Most Filipino internet users think fake news is a serious problem, but what is considered fake?

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In a survey released on Monday by local research institution Social Weather Stations (SWS), it reported that a majority of Filipino internet users believe fake news is a problem.

To be exact, 67 percent of those surveyed in March thought the problem was either “very serious” or “somewhat serious.”

20 percent of the respondents were undecided on the issue while 13 percent said it was either “somewhat not serious” or “not serious at all.”

A similar survey conducted by SWS in December asked people to rate how serious the fake news problem is on television, radio, and newspapers and found that 60 percent of adult Filipinos think it is either “very serious” or “somewhat serious.”

But while many agree that it is a problem, the report does not delve into what people consider fake news, a term that has taken over newsfeeds since the 2016 Presidential elections and has been used by both supporters and critics of the Duterte administration.

President Rodrigo Duterte’s critics have called some members his administration, such as Presidential Spokesperson Harry Roque and Presidential Communications Operations Office (PCOO) Assistant Secretary Mocha Uson, as alleged purveyors of false information.

In April, a youth group even filed a complaint against Uson at the Office of the Ombudsman and called for her dismissal for sharing fake news.

In August last year, netizens also called for Uson’s firing, leading to the hashtag #FireMocha to trend on Philippine Twitter. This came after she insinuated in a Facebook post that opposition senators and Vice President Leni Robredo did not visit the wake of a police officer who was killed by a drug peddler — an incident that happened a year before Uson posted about it.

But fake news is a term also often used by Duterte’s supporters and for them, it means something very different.

Often critical of mainstream media outlets she calls “presstitutes,” Uson said she would fight fake news after being appointed to the PCOO position in May last year.

“To those asking what I will do at the PCOO, what I will focus on at the PCOO is to bring the ordinary Filipino closer to the government using social media. And to directly give our countrymen the right news using social media,” Uson wrote in Filipino in a Facebook post.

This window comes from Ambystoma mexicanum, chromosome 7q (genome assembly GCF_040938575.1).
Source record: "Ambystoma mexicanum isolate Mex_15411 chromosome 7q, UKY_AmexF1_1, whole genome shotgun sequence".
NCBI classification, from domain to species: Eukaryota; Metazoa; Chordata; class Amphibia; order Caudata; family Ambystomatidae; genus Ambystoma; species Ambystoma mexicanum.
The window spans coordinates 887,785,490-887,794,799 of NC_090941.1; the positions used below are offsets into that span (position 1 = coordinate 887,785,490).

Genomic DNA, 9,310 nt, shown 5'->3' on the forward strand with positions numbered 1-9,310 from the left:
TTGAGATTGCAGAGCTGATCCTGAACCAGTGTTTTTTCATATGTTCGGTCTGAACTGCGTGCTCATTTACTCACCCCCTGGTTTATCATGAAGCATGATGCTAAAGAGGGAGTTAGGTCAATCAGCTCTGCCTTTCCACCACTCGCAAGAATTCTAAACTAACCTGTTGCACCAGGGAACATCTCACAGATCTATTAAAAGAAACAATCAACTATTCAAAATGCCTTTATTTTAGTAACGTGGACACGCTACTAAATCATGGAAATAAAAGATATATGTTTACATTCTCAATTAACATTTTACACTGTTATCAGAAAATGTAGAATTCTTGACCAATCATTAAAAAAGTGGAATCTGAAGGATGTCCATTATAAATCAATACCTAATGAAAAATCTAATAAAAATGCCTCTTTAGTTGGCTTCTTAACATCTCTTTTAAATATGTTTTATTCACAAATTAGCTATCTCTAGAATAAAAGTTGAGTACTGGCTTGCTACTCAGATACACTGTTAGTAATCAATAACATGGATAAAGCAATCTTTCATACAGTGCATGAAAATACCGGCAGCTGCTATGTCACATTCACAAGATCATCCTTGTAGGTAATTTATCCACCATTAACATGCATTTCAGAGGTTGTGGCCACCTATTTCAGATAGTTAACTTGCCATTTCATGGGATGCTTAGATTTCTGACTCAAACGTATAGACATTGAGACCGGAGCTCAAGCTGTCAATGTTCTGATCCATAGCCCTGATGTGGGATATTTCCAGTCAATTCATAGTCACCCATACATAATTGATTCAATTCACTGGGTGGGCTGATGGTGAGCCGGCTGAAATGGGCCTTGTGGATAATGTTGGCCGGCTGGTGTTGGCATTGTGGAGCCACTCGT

“Join me fellow DDS (Duterte Diehard Supporters). It is time we stop depending on fake news from some mainstream media outlets and strengthen social media with your help, the true DDS. Because we are Father Digong’s (Duterte) media.”

And it’s not just Duterte’s supporters that have used the term “fake news” to discredit the media.

Like United States President Donald Trump, Duterte has also accused news outlets of spreading erroneous information.

In January, he called social news website Rappler “fake news” for publishing an article that reported how Duterte’s Special Assistant Bong Go allegedly intervened in a PHP15.5 billion (approx. US$300 million) project to acquire ships for the Philippine Navy.

“You can stop your suspicious mind from roaming somewhere else. But since you are a fake news outlet and I am not surprised your articles are also fake, we can debate. Now tell me where are our lies and tell me where are yours,” Duterte said.

And based on those surveyed by the latest SWS report, most Filipinos believe the government is doing its best to solve the fake news problem.

61 percent of those surveyed in December said the government was “very serious” or “somewhat serious” in solving the problem.

31 percent were undecided, while 8 percent said it was either “somewhat not serious” or “not serious at all.”

So is this telling of how most Filipinos define fake news?

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